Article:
On the day before St. Patrick's Day, celebrate St. Urho's Day to honor the Patron Saint of the Finnish vineyard workers.
Before the ice age, Finland's grape crops were under attack from a pest. A man named Urho (pronounced "oorho") fortified by sour milk and fish soup came to the hill and yelled "Heinasirkka, heinasirkka, menetaalta hiteen!" which translates to "Grasshopper, grasshopper, go away!" With a few words, Urho saved the vineyards and became a hero.
Though Urho lived in ancient times, his story emerged in the 1950s, from the imagination of Richard Matteson, a Ketola department store manager in Minnesota. According to the account in Joanne Asala's book The Legend of St. Urho, Matteson wanted to impress his Irish coworker with a Finnish saint story, and made up the tale of how Saint Urho rescued Finland's grape crop by driving poisonous frogs out.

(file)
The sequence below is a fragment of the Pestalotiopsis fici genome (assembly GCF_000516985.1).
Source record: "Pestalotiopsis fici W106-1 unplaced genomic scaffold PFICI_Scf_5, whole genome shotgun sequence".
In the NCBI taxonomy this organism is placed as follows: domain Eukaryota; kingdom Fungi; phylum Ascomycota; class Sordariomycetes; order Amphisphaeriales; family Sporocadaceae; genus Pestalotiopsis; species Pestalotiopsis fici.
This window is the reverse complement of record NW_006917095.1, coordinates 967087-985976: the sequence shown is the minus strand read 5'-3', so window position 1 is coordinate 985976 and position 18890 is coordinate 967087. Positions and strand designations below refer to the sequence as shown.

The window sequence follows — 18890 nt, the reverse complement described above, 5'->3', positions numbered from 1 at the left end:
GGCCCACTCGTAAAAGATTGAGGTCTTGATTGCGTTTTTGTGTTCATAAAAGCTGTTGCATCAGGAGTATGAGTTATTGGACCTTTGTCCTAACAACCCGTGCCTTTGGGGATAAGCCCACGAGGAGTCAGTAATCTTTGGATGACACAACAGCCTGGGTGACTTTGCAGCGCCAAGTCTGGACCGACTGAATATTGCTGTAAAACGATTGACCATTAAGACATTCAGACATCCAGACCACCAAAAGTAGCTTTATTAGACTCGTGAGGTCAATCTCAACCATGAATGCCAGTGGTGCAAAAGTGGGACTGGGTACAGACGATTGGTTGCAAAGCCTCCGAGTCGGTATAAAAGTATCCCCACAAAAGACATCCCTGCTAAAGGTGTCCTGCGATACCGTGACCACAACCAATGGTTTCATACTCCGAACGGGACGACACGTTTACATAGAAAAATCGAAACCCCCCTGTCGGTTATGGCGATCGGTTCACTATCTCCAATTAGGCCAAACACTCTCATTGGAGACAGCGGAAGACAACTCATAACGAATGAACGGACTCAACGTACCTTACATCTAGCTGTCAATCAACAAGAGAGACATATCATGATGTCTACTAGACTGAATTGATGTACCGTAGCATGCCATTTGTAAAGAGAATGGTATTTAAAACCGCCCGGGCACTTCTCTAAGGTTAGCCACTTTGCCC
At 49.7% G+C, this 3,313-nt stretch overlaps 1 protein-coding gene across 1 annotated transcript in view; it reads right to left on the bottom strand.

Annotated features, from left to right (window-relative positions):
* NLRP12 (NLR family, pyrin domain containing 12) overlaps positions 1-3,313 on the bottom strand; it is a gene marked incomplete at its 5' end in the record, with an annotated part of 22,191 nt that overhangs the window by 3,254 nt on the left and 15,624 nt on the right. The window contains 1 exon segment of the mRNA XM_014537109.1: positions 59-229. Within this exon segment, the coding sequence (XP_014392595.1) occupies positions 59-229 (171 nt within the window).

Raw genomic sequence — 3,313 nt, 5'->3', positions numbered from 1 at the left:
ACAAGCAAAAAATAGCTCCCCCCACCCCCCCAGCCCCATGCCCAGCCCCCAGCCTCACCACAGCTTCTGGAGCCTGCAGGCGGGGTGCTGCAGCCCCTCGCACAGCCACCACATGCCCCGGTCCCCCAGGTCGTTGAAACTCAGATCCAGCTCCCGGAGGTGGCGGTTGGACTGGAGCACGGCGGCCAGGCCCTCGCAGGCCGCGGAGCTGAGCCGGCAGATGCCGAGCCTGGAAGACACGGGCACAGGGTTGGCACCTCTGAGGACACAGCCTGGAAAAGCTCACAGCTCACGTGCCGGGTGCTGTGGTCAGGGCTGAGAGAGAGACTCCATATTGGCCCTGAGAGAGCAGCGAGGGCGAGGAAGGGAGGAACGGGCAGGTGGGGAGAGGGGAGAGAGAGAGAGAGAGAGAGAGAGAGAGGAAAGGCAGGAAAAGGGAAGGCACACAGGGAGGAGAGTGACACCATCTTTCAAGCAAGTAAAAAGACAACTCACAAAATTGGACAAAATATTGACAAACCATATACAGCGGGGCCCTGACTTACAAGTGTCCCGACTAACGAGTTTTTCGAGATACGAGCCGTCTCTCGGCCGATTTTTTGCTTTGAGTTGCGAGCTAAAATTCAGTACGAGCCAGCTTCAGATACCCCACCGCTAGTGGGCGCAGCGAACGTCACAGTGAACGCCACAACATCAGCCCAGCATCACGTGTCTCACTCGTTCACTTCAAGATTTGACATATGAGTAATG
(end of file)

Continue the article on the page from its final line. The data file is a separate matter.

Urho's story evolved from a workplace joke to an international legend.
Matteson's coworker Gene McCavic wrote an ode in his honor in a "Finnish dialect." In the original story, Urho rid Finland of poisonous frogs, but grasshoppers were an actual pest native to the country. Bemidji State College Professor Sulo HavumÃ¤ki revised the myth to grasshoppers and helped to popularize it. His name is on the bottom of the plaque that graces the main Urho statue in Menahga, Minnesota. Every year, locals dressed as grapes and grasshoppers wearing purple and green reenact their hero's triumph over the grasshoppers, and then they drink grape juice. Celebrations span Finnish communities around the globe,
including Ontario, Canada.
Urho's legacy made it back to Finland with the establishment of St. Urho's Pub in 1973. Grasshoppers have also returned.
See how they celebrate in Squaw Lake, Minnesota: